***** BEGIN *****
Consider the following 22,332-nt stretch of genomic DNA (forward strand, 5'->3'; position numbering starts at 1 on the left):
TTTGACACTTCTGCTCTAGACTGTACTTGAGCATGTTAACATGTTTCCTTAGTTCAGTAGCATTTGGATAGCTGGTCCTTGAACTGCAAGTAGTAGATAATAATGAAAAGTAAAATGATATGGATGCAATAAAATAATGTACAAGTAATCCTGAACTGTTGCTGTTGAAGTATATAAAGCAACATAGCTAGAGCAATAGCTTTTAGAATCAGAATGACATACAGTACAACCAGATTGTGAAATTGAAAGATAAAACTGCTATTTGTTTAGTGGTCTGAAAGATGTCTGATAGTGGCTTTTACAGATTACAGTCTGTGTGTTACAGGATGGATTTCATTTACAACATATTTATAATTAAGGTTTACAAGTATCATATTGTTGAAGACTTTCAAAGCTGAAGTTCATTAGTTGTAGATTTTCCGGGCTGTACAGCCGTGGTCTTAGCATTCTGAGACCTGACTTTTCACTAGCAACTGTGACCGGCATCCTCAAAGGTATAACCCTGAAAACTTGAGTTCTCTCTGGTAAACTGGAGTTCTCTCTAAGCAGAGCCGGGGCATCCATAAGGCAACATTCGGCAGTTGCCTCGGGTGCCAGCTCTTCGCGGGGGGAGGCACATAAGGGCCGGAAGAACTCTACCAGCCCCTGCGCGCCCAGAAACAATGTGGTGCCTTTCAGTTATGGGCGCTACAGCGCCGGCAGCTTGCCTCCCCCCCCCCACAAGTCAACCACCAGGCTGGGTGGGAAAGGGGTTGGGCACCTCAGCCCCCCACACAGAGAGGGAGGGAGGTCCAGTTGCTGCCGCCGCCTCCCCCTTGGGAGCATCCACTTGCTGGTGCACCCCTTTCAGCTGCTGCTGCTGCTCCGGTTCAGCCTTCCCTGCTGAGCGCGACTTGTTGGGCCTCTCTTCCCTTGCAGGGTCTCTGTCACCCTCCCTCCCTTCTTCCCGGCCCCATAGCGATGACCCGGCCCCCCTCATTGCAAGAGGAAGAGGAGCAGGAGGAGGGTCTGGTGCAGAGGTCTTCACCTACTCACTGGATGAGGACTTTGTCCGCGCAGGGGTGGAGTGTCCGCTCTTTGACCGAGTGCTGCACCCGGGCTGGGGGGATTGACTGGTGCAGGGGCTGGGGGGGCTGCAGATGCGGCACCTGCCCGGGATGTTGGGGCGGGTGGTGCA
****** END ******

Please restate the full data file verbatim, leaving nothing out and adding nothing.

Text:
Consider the following 22,332-nt stretch of genomic DNA (forward strand, 5'->3'; position numbering starts at 1 on the left):
TTTGACACTTCTGCTCTAGACTGTACTTGAGCATGTTAACATGTTTCCTTAGTTCAGTAGCATTTGGATAGCTGGTCCTTGAACTGCAAGTAGTAGATAATAATGAAAAGTAAAATGATATGGATGCAATAAAATAATGTACAAGTAATCCTGAACTGTTGCTGTTGAAGTATATAAAGCAACATAGCTAGAGCAATAGCTTTTAGAATCAGAATGACATACAGTACAACCAGATTGTGAAATTGAAAGATAAAACTGCTATTTGTTTAGTGGTCTGAAAGATGTCTGATAGTGGCTTTTACAGATTACAGTCTGTGTGTTACAGGATGGATTTCATTTACAACATATTTATAATTAAGGTTTACAAGTATCATATTGTTGAAGACTTTCAAAGCTGAAGTTCATTAGTTGTAGATTTTCCGGGCTGTACAGCCGTGGTCTTAGCATTCTGAGACCTGACTTTTCACTAGCAACTGTGACCGGCATCCTCAAAGGTATAACCCTGAAAACTTGAGTTCTCTCTGGTAAACTGGAGTTCTCTCTAAGCAGAGCCGGGGCATCCATAAGGCAACATTCGGCAGTTGCCTCGGGTGCCAGCTCTTCGCGGGGGGAGGCACATAAGGGCCGGAAGAACTCTACCAGCCCCTGCGCGCCCAGAAACAATGTGGTGCCTTTCAGTTATGGGCGCTACAGCGCCGGCAGCTTGCCTCCCCCCCCCCACAAGTCAACCACCAGGCTGGGTGGGAAAGGGGTTGGGCACCTCAGCCCCCCACACAGAGAGGGAGGGAGGTCCAGTTGCTGCCGCCGCCTCCCCCTTGGGAGCATCCACTTGCTGGTGCACCCCTTTCAGCTGCTGCTGCTGCTCCGGTTCAGCCTTCCCTGCTGAGCGCGACTTGTTGGGCCTCTCTTCCCTTGCAGGGTCTCTGTCACCCTCCCTCCCTTCTTCCCGGCCCCATAGCGATGACCCGGCCCCCCTCATTGCAAGAGGAAGAGGAGCAGGAGGAGGGTCTGGTGCAGAGGTCTTCACCTACTCACTGGATGAGGACTTTGTCCGCGCAGGGGTGGAGTGTCCGCTCTTTGACCGAGTGCTGCACCCGGGCTGGGGGGATTGACTGGTGCAGGGGCTGGGGGGGCTGCAGATGCGGCACCTGCCCGGGATGTTGGGGCGGGTGGTGCA